GLOBAL project management and engineering giant Bechtel is ending a major partnership at Dublin Airport just two years into a five-year contract to help deliver billions of euro worth of infrastructure projects at the gateway, the Irish Independent has learned.
emi-state DAA is spending almost €2bn on infrastructure projects at Dublin Airport, including a new tunnel for service vehicles, new aircraft parking stands and other schemes such as new baggage screening facilities.
US-based Bechtel, with revenues of $17.5bn (€16bn) in 2021, is a key component in delivering those plans.
It’s understood that Bechtel held a meeting with staff this week to inform them that it would exit the contract in October this year. The DAA is also understood to have held a meeting with its staff members to inform them of Bechtel’s decision.
A spokeswoman for Bechtel confirmed on Thursday that the company will end its contract at Dublin Airport later this year.
“I can confirm that our arrangement as an integrated delivery partner for Dublin Airport’s capital investment programme will conclude later this year,” said the spokesperson. “Unfortunately, I am unable to comment further at this stage.”
A spokesman for the DAA also confirmed Bechtel’s exit later this year.
“DAA is fully committed to delivering at pace, key infrastructure projects under our €1.9bn capital investment programme, that will ensure a compelling service for air travellers in and out of Dublin Airport and a tender for an integrated delivery partner will be issued to the market in the near future,” the spokesperson said.
Bechtel was hired by the DAA in 2021 following a tender process.
The company noted at the time that the DAA had started the procurement process that year for a series of long-term projects at Dublin Airport.
“Bechtel will assist with the delivery of this new capital investment programme over the next five years,” it said.
“DAA’s decision to move ahead with the procurement processes for the works will allow the company to have construction projects shovel-ready for when passenger numbers have recovered from the impact of the global Covid pandemic,” it added.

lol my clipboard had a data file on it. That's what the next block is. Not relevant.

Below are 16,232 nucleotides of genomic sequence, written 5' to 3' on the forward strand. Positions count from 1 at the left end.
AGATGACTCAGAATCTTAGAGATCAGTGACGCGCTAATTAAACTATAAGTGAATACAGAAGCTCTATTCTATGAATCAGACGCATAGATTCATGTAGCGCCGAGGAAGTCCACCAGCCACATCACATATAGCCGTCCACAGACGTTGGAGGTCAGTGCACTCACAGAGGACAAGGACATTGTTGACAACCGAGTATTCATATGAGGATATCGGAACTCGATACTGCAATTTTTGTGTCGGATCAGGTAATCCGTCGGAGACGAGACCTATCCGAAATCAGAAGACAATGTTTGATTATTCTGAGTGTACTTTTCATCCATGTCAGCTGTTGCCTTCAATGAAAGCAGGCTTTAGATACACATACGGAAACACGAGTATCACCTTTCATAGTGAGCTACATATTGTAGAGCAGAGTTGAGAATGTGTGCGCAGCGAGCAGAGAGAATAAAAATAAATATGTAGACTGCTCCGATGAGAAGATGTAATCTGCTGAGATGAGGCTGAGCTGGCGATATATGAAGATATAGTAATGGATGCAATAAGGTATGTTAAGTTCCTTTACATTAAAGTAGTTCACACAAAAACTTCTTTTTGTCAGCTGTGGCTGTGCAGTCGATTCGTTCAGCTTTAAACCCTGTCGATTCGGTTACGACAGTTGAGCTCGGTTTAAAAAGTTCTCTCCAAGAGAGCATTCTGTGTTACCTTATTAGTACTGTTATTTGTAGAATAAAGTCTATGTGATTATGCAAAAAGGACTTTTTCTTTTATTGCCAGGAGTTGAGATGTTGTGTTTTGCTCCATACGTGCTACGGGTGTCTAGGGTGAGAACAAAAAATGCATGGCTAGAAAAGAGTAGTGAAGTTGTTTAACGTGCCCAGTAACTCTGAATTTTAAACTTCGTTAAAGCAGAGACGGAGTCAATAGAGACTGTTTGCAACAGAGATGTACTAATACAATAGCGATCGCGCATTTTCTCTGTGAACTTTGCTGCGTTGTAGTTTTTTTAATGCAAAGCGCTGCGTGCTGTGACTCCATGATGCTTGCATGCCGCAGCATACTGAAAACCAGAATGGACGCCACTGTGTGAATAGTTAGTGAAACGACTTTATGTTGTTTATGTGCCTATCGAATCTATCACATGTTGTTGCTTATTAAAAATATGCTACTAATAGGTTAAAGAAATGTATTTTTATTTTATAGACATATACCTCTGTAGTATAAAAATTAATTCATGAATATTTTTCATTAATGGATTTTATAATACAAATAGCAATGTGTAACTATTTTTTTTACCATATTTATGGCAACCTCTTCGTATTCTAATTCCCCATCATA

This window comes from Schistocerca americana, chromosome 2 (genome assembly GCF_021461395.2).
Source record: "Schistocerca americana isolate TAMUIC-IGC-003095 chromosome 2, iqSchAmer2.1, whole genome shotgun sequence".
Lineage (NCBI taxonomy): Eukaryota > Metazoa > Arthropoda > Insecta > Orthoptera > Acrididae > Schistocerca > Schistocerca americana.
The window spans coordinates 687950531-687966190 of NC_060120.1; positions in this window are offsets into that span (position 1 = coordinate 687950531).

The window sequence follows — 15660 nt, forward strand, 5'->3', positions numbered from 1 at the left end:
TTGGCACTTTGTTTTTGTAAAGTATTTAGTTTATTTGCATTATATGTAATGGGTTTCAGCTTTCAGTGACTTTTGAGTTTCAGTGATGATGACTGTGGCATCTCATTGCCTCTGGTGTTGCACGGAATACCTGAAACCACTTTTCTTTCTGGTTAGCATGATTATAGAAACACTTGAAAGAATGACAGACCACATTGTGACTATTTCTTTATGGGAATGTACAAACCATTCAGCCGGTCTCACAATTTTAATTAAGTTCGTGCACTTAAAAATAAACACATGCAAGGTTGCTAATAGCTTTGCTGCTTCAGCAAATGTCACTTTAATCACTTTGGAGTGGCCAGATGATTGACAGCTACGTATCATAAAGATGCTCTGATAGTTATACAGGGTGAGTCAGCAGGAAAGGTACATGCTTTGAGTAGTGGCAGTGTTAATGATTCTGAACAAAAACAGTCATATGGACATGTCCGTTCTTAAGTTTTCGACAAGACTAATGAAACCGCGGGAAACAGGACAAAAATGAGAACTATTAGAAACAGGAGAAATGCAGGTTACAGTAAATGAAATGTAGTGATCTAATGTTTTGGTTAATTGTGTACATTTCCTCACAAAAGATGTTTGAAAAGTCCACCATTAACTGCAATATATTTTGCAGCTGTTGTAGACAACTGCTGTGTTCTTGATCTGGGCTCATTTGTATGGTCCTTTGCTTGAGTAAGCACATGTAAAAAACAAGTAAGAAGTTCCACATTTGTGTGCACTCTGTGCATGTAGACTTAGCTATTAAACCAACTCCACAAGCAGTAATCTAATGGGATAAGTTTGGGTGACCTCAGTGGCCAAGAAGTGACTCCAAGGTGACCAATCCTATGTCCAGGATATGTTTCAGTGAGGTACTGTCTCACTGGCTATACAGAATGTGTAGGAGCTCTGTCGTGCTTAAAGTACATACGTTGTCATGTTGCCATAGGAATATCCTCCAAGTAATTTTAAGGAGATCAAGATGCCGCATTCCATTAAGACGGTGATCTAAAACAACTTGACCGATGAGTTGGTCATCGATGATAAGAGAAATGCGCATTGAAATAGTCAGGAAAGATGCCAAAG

The company’s then UK and Ireland managing director, John Williams, said Bechtel was “honoured” to be selected as Ireland’s first delivery partner within an integrated team.
“We embrace the opportunity to set the highest of standards for future infrastructure projects to follow,” he said. “Our team is excited t bring our experience and innovation to this hugely significant capital investment programme.”
Passenger traffic at Dublin Airport surged last year to 28.1 million people as a post-pandemic rebound in travel boosted numbers.
The figure compares to the just under 8.5 million that used the gateway in 2021 as the effects of the Covid crisis continued to impact travel.
Before Christmas, the Commission for Aviation Regulation, which regulates passenger charges at Dublin Airport, set the maximum charge that can be levied per passenger at levels between €7.59 and €7.77 from 2023 to 2026. The cap was €8.11. Dublin Airport had wanted a maximum charge of between €13.04 and €14.77.
The DAA insisted that the lower figure set by the CAR would have a detrimental effect on the number of staff that it will be able to employ for services such as passenger security processing, cleaning and other roles.